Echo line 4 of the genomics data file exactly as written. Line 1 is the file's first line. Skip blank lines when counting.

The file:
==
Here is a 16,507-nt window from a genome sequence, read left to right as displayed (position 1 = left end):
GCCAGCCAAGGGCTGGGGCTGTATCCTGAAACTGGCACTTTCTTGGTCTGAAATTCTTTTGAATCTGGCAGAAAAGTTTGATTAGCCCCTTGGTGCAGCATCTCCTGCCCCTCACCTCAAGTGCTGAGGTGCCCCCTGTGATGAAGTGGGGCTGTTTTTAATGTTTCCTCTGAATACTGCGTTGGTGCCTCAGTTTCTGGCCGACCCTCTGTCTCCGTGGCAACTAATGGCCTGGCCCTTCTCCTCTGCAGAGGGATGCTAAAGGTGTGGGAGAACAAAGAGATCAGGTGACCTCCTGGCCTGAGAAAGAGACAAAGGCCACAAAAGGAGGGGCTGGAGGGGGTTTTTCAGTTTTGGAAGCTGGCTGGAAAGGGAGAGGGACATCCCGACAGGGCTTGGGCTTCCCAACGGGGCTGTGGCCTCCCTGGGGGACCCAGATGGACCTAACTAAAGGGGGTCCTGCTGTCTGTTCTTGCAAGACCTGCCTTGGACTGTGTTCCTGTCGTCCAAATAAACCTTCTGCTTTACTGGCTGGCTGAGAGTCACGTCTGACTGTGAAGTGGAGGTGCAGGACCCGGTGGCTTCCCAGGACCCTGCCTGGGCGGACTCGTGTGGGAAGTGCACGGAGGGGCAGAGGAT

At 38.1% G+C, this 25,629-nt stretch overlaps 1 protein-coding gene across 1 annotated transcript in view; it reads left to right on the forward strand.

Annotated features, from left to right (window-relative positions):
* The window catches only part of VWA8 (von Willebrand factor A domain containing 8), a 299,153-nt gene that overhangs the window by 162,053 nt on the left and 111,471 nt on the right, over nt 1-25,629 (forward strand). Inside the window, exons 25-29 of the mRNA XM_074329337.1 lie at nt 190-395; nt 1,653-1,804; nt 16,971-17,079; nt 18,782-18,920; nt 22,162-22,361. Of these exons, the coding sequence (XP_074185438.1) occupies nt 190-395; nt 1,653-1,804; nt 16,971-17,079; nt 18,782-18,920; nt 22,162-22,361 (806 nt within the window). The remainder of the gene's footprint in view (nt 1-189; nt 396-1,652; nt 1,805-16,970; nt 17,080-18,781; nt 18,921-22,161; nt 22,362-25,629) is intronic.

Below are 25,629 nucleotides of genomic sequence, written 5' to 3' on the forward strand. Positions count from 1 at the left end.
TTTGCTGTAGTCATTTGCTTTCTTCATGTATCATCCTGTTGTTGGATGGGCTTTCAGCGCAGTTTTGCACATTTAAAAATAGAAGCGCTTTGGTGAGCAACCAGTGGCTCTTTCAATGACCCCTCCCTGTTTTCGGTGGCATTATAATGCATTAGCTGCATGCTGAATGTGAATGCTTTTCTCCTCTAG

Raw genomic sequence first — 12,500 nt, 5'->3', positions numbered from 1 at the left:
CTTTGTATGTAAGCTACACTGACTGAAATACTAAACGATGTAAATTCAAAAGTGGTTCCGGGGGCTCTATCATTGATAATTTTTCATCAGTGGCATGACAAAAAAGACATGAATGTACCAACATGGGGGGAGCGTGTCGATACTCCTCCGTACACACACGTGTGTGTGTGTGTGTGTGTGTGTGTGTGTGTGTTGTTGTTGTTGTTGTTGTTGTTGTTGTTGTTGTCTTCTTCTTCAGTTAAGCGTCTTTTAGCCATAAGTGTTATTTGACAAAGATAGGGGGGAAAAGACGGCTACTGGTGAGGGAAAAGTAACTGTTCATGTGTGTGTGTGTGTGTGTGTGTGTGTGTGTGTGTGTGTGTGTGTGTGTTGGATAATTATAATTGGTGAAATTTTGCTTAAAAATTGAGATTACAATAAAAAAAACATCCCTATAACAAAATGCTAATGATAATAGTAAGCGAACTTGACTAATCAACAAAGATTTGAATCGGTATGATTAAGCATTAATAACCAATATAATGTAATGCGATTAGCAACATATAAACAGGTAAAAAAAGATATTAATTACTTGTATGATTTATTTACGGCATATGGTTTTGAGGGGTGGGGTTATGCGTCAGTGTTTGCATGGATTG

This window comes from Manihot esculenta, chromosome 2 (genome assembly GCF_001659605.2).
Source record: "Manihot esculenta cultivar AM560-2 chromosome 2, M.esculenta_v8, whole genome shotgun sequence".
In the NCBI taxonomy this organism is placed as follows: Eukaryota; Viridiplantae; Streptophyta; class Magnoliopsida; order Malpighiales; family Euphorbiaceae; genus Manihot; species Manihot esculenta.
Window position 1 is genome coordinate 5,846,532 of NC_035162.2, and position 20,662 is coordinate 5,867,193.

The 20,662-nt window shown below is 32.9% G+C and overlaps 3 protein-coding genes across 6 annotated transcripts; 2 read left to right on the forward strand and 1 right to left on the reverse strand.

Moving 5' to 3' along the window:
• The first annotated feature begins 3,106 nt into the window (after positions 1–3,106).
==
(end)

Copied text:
Annotated features, from left to right (window-relative positions):